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Last Montana Freemen Sentenced to Prison_

Bilungs, Mont. - A federal judge slapped stiff prison sentences on the leaders of the Montana Freemen on Tuesday as "a loud and clear message to those who pass this hatred and ugliness around."

Kingpin LeRoy Schweitzer drew 22 1/2 years, which his court-appointed lawyer said amounted to a life sentence for the 61-year-old man.

Other top figures among the anti-government extremists were sentenced to as much as 15 years, but two women - Freemen wives Agnes Stanton and Cherlyn Petersen - received no additional prison time.

U.S. Attorney Sherry Scried Matteucci said she had mixed feelings about some of the sentences, but termed them "very, very significant" and said she was satisfied overall.

Schweitzer, of Belgrade, and six other men continued to show their contempt for the federal government by refusing to enter the courtroom. They could watch and hear the proceedings via closed-circuit television from a holding cell, but U.S. District Judge John Coughenour said he would not have U.S. marshals bring them in by force.

The Freemen maintain they are sovereign individuals not subject to federal or state laws, but only to the common law. They also espoused religious beliefs that God intended white people to rule the earth, that blacks are animals and Jews are descendants of Satan.

The nine defendants were convicted in two trials last year of a host of offenses related to what prosecutors termed a massive assault on the nation's banking system. Hundreds of people from around the country traveled to their remote farm stronghold outside Jordan to take classes in the Freemen's hot-check technique.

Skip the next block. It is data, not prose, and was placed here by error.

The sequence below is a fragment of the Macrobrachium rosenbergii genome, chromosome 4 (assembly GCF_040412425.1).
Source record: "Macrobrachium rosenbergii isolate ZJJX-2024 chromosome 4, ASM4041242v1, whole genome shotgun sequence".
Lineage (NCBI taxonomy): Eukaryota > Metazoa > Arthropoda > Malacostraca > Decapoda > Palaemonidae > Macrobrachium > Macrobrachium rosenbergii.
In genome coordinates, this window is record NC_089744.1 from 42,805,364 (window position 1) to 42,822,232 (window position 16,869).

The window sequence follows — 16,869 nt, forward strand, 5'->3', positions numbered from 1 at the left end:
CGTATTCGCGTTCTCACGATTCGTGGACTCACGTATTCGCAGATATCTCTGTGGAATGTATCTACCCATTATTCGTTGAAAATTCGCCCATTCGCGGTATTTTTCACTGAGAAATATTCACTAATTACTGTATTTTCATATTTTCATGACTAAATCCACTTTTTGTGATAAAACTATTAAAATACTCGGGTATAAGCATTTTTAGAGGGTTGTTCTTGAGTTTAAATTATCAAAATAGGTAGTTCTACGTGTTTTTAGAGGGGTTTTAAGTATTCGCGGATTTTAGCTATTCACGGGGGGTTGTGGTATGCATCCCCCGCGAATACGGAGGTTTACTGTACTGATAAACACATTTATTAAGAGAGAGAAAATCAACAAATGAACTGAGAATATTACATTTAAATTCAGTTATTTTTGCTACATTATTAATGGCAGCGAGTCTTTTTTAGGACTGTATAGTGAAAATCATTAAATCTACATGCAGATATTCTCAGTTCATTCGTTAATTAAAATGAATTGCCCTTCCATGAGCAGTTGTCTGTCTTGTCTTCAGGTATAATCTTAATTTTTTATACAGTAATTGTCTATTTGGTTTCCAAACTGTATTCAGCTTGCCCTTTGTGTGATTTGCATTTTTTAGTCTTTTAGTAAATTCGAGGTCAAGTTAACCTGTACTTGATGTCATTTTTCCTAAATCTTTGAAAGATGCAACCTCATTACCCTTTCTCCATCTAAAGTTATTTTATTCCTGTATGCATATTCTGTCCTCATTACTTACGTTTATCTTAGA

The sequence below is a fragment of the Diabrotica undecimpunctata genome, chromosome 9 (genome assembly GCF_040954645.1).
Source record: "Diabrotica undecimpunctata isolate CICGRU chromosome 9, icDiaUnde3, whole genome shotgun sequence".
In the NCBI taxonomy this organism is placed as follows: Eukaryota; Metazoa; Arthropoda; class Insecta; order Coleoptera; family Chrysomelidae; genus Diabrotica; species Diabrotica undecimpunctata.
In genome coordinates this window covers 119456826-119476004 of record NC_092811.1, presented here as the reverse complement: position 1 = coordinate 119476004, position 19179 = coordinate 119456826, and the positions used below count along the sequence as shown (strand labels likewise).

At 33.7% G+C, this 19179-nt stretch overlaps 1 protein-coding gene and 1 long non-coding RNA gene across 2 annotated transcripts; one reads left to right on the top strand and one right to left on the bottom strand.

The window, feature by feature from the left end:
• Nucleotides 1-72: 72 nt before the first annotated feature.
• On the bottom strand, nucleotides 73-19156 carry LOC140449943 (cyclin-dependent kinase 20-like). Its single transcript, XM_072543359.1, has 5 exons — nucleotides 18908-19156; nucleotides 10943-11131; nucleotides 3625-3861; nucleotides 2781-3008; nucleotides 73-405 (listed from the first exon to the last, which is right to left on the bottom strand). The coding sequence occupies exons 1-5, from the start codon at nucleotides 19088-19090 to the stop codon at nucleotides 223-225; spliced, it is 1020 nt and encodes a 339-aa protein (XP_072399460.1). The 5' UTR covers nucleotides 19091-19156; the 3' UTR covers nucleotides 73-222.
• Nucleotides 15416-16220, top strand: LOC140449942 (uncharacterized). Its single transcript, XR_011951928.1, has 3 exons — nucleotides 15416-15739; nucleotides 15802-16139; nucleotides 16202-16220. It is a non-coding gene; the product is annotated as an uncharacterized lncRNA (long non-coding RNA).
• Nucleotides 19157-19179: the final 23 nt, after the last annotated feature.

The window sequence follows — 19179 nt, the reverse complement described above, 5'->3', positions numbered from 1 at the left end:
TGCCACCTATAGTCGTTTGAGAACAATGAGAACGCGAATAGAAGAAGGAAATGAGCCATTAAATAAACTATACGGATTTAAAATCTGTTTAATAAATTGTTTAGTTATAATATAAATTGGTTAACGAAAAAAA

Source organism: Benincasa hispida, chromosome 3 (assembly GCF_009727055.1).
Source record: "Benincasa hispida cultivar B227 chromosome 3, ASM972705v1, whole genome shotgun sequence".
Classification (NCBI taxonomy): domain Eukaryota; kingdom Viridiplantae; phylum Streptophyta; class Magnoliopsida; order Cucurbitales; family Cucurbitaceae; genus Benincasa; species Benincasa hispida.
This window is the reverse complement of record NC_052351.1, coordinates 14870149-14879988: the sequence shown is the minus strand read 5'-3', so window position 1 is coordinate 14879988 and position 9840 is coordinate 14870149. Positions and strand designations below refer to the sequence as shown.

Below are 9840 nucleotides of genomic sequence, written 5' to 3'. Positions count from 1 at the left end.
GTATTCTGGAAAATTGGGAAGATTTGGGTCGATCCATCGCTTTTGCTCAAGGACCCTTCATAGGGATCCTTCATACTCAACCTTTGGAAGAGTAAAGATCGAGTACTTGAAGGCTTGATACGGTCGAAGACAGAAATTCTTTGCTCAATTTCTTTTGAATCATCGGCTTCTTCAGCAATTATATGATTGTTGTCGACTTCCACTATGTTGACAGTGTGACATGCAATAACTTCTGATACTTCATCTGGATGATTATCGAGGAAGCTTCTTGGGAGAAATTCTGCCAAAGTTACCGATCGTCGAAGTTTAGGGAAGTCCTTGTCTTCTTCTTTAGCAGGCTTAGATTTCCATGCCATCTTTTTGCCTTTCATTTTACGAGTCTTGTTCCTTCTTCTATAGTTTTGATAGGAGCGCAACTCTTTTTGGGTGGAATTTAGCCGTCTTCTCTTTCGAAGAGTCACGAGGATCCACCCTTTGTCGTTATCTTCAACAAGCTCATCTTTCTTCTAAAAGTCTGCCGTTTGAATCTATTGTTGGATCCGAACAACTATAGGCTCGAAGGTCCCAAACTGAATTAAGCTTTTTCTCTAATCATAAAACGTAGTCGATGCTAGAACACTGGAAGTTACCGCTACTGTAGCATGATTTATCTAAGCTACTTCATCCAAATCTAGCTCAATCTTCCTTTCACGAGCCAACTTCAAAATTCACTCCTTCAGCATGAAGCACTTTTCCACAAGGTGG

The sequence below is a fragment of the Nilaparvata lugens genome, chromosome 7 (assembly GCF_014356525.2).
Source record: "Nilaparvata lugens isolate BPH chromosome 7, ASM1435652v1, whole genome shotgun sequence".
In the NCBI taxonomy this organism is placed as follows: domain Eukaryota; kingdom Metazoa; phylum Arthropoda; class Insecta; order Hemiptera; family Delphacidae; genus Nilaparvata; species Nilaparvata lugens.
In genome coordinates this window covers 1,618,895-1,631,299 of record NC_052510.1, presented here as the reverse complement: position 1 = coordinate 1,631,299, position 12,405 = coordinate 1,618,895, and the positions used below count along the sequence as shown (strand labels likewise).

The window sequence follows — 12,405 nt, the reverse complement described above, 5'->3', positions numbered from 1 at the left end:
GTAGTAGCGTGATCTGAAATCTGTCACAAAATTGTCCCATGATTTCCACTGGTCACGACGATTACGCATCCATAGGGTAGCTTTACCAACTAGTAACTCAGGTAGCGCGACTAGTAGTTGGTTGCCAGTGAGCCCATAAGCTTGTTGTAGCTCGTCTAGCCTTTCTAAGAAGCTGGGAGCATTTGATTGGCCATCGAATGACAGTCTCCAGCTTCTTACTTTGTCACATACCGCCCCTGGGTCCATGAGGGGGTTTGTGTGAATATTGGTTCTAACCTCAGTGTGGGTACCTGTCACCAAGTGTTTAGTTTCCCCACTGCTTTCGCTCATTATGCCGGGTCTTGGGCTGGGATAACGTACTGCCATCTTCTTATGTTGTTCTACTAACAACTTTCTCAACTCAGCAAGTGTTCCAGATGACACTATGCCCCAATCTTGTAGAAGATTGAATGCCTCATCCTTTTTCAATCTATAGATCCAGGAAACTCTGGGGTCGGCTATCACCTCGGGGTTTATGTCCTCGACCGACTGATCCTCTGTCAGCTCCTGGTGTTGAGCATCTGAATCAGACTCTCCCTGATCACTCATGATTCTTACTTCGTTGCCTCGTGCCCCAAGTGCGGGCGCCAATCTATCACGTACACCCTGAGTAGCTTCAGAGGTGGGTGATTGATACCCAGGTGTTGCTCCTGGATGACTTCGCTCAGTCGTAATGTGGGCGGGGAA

The Freemen and their disciples issued thousands of worthless checks for billions of dollars under such titles as comptroller warrants and certified money orders. The Montana Freemen alone issued some 3,000 of the bogus instruments.

Dozens of people in other states have been convicted of trying to use Freeman-style checks.

Coughenour and defense lawyers spent much of Tuesday's sentencing session trying to decide a basis for measuring the financial impact of the scheme. Federal sentencing guidelines for such frauds set levels up to $20 million, the amount Coughenour eventually settled on.

"What we are talking about is a calculated and organized program to undermine the banking system of this country and to encourage other, more ignorant people to violate the law," Coughenour said.

"Some of these defendants' conduct, which would seem patently absurd, has in fact infected gullible and vulnerable citizens to do stupid and illegal things, which in turn can cause people to lose their jobs, their homes, and wreck their lives," the judge said.

Coughenour said the sentences had to reflect the seriousness of the offenses and "send a loud and clear message to those who pass this hatred and ugliness around, and who encourage others to participate in these illegal schemes. Be forwarned: Your personal liberty at stake."

The scheme crashed when FBI agents captured Schweitzer and the No. 2 man, David Petersen Jr., 56, of Winneticut. For 81 days, two dozen members of the group held alarm of FBI agents at bay, but the standoff ended without a shot being fired.

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